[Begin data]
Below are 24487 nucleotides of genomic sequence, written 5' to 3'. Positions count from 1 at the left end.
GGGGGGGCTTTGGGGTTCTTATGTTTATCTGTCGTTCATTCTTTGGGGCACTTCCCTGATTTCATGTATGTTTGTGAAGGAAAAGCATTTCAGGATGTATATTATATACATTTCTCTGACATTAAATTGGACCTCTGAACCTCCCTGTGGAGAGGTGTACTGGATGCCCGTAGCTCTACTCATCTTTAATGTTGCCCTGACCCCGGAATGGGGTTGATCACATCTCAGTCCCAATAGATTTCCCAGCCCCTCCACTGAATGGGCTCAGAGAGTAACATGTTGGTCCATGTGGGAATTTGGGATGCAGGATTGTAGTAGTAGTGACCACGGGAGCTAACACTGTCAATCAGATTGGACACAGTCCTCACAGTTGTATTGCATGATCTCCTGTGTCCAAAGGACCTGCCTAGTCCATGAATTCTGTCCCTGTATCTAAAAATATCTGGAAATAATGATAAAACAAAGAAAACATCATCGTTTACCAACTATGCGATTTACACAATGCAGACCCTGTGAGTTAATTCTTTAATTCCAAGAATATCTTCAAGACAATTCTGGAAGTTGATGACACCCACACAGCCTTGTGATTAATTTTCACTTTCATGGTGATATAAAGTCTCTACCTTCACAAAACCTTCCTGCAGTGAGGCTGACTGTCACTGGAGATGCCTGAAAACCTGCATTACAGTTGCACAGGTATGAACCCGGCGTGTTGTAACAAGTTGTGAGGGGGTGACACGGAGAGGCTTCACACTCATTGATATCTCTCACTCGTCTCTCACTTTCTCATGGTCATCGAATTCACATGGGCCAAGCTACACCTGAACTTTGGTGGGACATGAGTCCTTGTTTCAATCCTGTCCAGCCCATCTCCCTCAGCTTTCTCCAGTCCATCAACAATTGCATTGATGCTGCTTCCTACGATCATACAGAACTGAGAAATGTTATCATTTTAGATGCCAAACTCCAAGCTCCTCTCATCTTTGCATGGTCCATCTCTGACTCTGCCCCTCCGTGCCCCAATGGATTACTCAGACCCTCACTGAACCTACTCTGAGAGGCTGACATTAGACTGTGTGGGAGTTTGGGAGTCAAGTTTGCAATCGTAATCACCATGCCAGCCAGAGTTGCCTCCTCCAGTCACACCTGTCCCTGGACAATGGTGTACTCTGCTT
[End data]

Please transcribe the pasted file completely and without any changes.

Below are 24487 nucleotides of genomic sequence, written 5' to 3'. Positions count from 1 at the left end.
GGGGGGGCTTTGGGGTTCTTATGTTTATCTGTCGTTCATTCTTTGGGGCACTTCCCTGATTTCATGTATGTTTGTGAAGGAAAAGCATTTCAGGATGTATATTATATACATTTCTCTGACATTAAATTGGACCTCTGAACCTCCCTGTGGAGAGGTGTACTGGATGCCCGTAGCTCTACTCATCTTTAATGTTGCCCTGACCCCGGAATGGGGTTGATCACATCTCAGTCCCAATAGATTTCCCAGCCCCTCCACTGAATGGGCTCAGAGAGTAACATGTTGGTCCATGTGGGAATTTGGGATGCAGGATTGTAGTAGTAGTGACCACGGGAGCTAACACTGTCAATCAGATTGGACACAGTCCTCACAGTTGTATTGCATGATCTCCTGTGTCCAAAGGACCTGCCTAGTCCATGAATTCTGTCCCTGTATCTAAAAATATCTGGAAATAATGATAAAACAAAGAAAACATCATCGTTTACCAACTATGCGATTTACACAATGCAGACCCTGTGAGTTAATTCTTTAATTCCAAGAATATCTTCAAGACAATTCTGGAAGTTGATGACACCCACACAGCCTTGTGATTAATTTTCACTTTCATGGTGATATAAAGTCTCTACCTTCACAAAACCTTCCTGCAGTGAGGCTGACTGTCACTGGAGATGCCTGAAAACCTGCATTACAGTTGCACAGGTATGAACCCGGCGTGTTGTAACAAGTTGTGAGGGGGTGACACGGAGAGGCTTCACACTCATTGATATCTCTCACTCGTCTCTCACTTTCTCATGGTCATCGAATTCACATGGGCCAAGCTACACCTGAACTTTGGTGGGACATGAGTCCTTGTTTCAATCCTGTCCAGCCCATCTCCCTCAGCTTTCTCCAGTCCATCAACAATTGCATTGATGCTGCTTCCTACGATCATACAGAACTGAGAAATGTTATCATTTTAGATGCCAAACTCCAAGCTCCTCTCATCTTTGCATGGTCCATCTCTGACTCTGCCCCTCCGTGCCCCAATGGATTACTCAGACCCTCACTGAACCTACTCTGAGAGGCTGACATTAGACTGTGTGGGAGTTTGGGAGTCAAGTTTGCAATCGTAATCACCATGCCAGCCAGAGTTGCCTCCTCCAGTCACACCTGTCCCTGGACAATGGTGTACTCTGCTT